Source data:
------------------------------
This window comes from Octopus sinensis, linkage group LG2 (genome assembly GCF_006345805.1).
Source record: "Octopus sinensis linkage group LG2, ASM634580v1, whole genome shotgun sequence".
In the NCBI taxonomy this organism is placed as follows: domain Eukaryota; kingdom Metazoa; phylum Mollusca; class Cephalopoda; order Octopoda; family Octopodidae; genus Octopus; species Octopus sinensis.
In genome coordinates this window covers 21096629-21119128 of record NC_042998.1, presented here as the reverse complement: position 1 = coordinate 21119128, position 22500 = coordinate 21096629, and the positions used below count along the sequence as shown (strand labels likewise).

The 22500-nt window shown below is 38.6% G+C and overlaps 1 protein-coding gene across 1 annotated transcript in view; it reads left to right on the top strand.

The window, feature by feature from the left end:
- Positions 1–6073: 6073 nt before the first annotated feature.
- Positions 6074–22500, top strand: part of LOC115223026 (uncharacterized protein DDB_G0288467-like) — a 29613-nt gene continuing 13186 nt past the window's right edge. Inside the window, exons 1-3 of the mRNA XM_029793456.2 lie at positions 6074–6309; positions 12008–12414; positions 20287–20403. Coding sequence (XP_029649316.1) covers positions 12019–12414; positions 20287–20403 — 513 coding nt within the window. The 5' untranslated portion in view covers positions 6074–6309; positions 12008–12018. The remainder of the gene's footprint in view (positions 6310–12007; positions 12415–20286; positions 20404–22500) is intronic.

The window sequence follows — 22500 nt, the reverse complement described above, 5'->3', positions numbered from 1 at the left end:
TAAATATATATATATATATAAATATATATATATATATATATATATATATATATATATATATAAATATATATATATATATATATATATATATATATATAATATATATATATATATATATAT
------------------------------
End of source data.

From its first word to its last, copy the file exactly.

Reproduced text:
This window comes from Octopus sinensis, linkage group LG2 (genome assembly GCF_006345805.1).
Source record: "Octopus sinensis linkage group LG2, ASM634580v1, whole genome shotgun sequence".
In the NCBI taxonomy this organism is placed as follows: domain Eukaryota; kingdom Metazoa; phylum Mollusca; class Cephalopoda; order Octopoda; family Octopodidae; genus Octopus; species Octopus sinensis.
In genome coordinates this window covers 21096629-21119128 of record NC_042998.1, presented here as the reverse complement: position 1 = coordinate 21119128, position 22500 = coordinate 21096629, and the positions used below count along the sequence as shown (strand labels likewise).

The 22500-nt window shown below is 38.6% G+C and overlaps 1 protein-coding gene across 1 annotated transcript in view; it reads left to right on the top strand.

The window, feature by feature from the left end:
- Positions 1–6073: 6073 nt before the first annotated feature.
- Positions 6074–22500, top strand: part of LOC115223026 (uncharacterized protein DDB_G0288467-like) — a 29613-nt gene continuing 13186 nt past the window's right edge. Inside the window, exons 1-3 of the mRNA XM_029793456.2 lie at positions 6074–6309; positions 12008–12414; positions 20287–20403. Coding sequence (XP_029649316.1) covers positions 12019–12414; positions 20287–20403 — 513 coding nt within the window. The 5' untranslated portion in view covers positions 6074–6309; positions 12008–12018. The remainder of the gene's footprint in view (positions 6310–12007; positions 12415–20286; positions 20404–22500) is intronic.

The window sequence follows — 22500 nt, the reverse complement described above, 5'->3', positions numbered from 1 at the left end:
TAAATATATATATATATATAAATATATATATATATATATATATATATATATATATATATATAAATATATATATATATATATATATATATATATATATAATATATATATATATATATATAT